Wednesday, August 18, 2010

Meet Idabel

Has it been a week already? What a whirlwind trip! The flight to Roatan, Honduras was so easy and short that we might as well fly in every other weekend. If I could only convince the boss.......

Our research group stayed in Half Moon Bay at the west end of Roatan. The atmosphere is laid back, with uncrowded beaches, and unpaved roads underfoot. The scenery is beautiful too, with near and easy access to healthy coral reefs. Scuba dives are cheap and quick with spectacular underwater views.

Things get even better once you're below sea level. Elkhorn coral colonies were frequently observed, a sign of good reef health. Young colonies were present. Coral cover is high. Most of the reefs are protected by Marine Parks. This is a good thing because fish abundance was not particularly high in the shallows. The consensus was that Roatan's shallow coral reefs are 'on the rebound'.

Idabel submarine dives regularly to 2100' depth off Roatan, Honduras
Scuba diving was only a small part of the expedition. The real reason we came to Roatan was to dive in the Idabel submarine. "The sub from Johnny Quest", a friend says. Our goals were to evaluate the utility of this tourism submersible for scientific research. Our objectives were to conduct quantitative transects, to test sampling gear, and to brainstorm a research design that will produce meaningful scientific results about deep-coral ecology.

Dr. Tom Shirley, Idabel submarine, and Karl Stanley
Dr. Thomas Shirley of Harte Research Institute (left in photo) flew in from Texas to join me and Dr. Fred Boltz of Conservation International for our exploration of Roatan's deep-coral communities. We met and conspired with  Karl Stanley (right in photo), pilot, designer, and builder of the Idabel submersible (center). The expedition was sponsored by Marine Science and Technology Foundation.

Aquanautix and Dr. Fred Boltz (r) get ready to dive
For background, Idabel is based at Roatan Institute for Deep-sea Exploration (RIDE) in Half Moon Bay. She's capable of dives to 2500 feet for multiple days. We made three 4-6 hour dives 1500-2200' deep, with one dive at night. We rose through the water column at 2 am that night, with bioluminescence 'raining' down upon us. It was magnificent,... and it was Miller-time. We motored towards home for 15 minutes through the shallow bay, arrived at the dock, and walked 75' back to the house to relax and review photos.

RIDE's operation is shore-based. Therein lies the beauty. There is no long transit out to sea, no big ship costing tens of thousands of dollars a day, no hardhats, and no "stand behind the yellow line." Idabel operates at a fraction of the cost of a federal research vessel with few constraints or distractions. Plus, she's got style. You won't find many submarines with leather cushion seats and parts lifted from a '57 Chevy.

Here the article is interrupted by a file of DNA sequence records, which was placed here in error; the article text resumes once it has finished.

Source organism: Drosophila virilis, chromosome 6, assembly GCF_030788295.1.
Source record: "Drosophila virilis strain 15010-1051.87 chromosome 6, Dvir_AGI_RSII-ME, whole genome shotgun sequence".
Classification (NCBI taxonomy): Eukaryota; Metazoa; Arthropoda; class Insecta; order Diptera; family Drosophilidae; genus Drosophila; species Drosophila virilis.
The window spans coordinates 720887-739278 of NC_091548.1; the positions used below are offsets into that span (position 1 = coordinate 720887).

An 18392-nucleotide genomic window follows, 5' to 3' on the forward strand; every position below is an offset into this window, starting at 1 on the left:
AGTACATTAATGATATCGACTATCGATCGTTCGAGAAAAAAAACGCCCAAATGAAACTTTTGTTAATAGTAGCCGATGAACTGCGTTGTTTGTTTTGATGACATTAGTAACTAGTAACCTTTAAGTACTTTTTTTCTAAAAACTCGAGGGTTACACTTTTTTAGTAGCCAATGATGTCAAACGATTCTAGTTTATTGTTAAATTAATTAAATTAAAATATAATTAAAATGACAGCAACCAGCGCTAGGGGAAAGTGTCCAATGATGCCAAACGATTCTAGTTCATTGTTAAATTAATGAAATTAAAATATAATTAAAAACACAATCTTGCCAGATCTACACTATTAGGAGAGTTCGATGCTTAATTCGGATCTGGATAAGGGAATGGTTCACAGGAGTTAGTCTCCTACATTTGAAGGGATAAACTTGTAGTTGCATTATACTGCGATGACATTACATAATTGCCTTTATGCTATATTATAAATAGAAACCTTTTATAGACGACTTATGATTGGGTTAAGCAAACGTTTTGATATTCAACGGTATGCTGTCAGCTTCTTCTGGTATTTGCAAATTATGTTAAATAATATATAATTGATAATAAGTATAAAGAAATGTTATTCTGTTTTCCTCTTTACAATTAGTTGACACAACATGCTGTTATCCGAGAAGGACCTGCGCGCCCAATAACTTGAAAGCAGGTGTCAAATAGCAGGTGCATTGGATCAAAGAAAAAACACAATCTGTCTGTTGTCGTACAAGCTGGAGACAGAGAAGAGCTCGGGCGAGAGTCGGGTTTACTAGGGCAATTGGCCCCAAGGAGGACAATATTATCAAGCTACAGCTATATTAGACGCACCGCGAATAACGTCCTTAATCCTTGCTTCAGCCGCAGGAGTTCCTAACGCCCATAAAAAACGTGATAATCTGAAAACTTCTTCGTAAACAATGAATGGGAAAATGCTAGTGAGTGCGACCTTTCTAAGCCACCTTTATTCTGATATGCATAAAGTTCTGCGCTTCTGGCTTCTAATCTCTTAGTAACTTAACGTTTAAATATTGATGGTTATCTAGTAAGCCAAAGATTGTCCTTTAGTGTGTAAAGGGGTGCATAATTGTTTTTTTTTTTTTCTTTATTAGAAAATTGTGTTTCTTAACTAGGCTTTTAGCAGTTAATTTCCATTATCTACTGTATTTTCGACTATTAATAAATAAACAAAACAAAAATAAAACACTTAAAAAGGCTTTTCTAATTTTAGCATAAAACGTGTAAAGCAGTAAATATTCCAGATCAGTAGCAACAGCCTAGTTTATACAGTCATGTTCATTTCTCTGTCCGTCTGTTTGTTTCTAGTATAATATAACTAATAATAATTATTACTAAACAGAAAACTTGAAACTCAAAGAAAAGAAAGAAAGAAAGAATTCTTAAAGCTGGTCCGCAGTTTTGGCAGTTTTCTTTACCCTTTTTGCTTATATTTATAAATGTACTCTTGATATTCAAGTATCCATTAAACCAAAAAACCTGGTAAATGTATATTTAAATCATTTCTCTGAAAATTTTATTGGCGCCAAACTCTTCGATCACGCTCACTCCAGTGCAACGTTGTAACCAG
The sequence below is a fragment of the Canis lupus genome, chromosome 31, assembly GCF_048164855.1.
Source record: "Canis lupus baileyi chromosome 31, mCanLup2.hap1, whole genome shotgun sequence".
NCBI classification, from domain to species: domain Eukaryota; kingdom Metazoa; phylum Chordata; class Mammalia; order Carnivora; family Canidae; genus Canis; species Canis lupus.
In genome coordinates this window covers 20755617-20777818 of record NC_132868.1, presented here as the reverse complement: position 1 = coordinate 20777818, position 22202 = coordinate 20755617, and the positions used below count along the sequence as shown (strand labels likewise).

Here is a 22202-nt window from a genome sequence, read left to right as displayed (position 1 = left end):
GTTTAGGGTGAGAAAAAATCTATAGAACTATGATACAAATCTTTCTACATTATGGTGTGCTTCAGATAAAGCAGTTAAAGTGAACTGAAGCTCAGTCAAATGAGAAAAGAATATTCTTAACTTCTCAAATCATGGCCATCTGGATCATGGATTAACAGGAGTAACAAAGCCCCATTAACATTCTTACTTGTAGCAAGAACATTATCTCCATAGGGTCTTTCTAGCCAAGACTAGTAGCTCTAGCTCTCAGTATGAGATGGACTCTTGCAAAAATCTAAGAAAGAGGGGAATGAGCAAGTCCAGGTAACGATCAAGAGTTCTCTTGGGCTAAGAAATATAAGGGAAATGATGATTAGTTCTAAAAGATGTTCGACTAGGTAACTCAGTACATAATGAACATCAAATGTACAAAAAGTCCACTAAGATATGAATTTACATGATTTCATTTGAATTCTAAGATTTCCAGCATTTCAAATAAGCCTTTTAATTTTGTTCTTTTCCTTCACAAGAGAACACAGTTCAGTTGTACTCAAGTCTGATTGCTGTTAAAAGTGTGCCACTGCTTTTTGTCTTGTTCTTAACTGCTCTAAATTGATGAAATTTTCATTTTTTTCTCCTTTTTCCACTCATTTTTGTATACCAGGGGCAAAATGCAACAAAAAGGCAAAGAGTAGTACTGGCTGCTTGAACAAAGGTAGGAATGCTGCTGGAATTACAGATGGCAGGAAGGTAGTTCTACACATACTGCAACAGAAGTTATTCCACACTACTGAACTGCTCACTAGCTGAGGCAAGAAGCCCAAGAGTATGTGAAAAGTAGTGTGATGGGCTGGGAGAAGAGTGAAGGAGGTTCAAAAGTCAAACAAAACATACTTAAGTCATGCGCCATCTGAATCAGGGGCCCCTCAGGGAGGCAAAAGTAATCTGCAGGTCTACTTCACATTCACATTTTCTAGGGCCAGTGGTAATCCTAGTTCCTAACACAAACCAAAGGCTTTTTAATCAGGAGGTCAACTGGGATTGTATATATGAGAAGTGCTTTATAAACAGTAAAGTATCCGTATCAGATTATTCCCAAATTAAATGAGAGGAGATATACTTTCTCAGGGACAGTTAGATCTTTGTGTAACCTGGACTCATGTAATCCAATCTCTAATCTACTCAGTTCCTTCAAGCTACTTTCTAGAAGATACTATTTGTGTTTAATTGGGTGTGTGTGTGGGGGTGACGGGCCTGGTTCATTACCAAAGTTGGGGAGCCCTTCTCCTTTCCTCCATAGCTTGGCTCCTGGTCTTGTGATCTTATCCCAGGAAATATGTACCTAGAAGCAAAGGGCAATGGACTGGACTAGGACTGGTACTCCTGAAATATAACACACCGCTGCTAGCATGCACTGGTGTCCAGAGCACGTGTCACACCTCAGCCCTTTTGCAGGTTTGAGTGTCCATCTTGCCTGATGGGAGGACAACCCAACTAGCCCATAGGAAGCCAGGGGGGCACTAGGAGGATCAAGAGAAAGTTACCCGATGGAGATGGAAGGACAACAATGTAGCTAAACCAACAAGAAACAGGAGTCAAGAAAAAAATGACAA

Pretty as she is, Idabel does lack some scientific amenities. There's no sonar, manipulators, or surface communications. 'Coms' are a cell phone with a spare calling card. The ride is terrific though, even better than Alvin, in my opinion. You sit upright. Visibility is excellent, thanks to the 4" thick, 30" diameter plexiglass hemisphere and Roatan's crystal clear water. We could see 300' through the water at 300' depth. It all adds up to an unforgettable experience.

Yellow Paramuricea sea fan 2m across at 500 m depth
Some highlights of our experience include large colorful sea fans, healthy Lophelia corals, numerous sea lilies (stalked crinoids), a 10' smalltooth tiger shark that charged and rammed the sub at 900', and a magnificent ride through the thermocline at 300', where we saw several lionfish hanging out. Lionfish are invasive to the Caribbean, and they are voracious. Lionfish eat ~12 small fish daily, but that's a story for another time. Karl says he sees lionfish commonly at 400', occasionally at 500'.

In the next few days I'll try to post a few more details, notes, photos, and videos of the incredible habitat we observed. For now, here's a photo gallery so you can share our fascination, and treat yourself to a close-up glimpse of that smalltooth tiger shark. Please enjoy! Thanks for following along.

Sunday, August 8, 2010

Hello and welcome

Welcome to the Aquanautix Blog. Someday when this blog grows up it wants to be a shiny new electric magazine about ocean science and technology. But for now, and years to come, it will be a dog-eared digital ocean adventure log, a coffee-stained composition book with postcards taped-up inside and scribbled over.

Aquanautix has been around a while, even here on the intertubes, but the attempt is made here to reinvent the Aquanautix Concept fresh and new. Its a reflection of a new reality. Aquanautix was a consulting company, then Aquanautix had kids, went back to graduate school for letters, and got a day job with the Man. Now Aquanautix is online pirate radio broadcasting after-hours from a sea-level garage in Charleston, SC. Its another node in the big digital network of ocean minded people seeking a more sustainable ocean future.

Someday, this blog aspires to be a writer's outlet full of meaningful stuff written by people who work hard to make a positive difference all the time. If you are that people, please send it on! I'll put it up. Until then, enjoy this big adventure. Next week we go deep-sea diving in Roatan, Honduras! Hope you can dive along, and share the wonderment.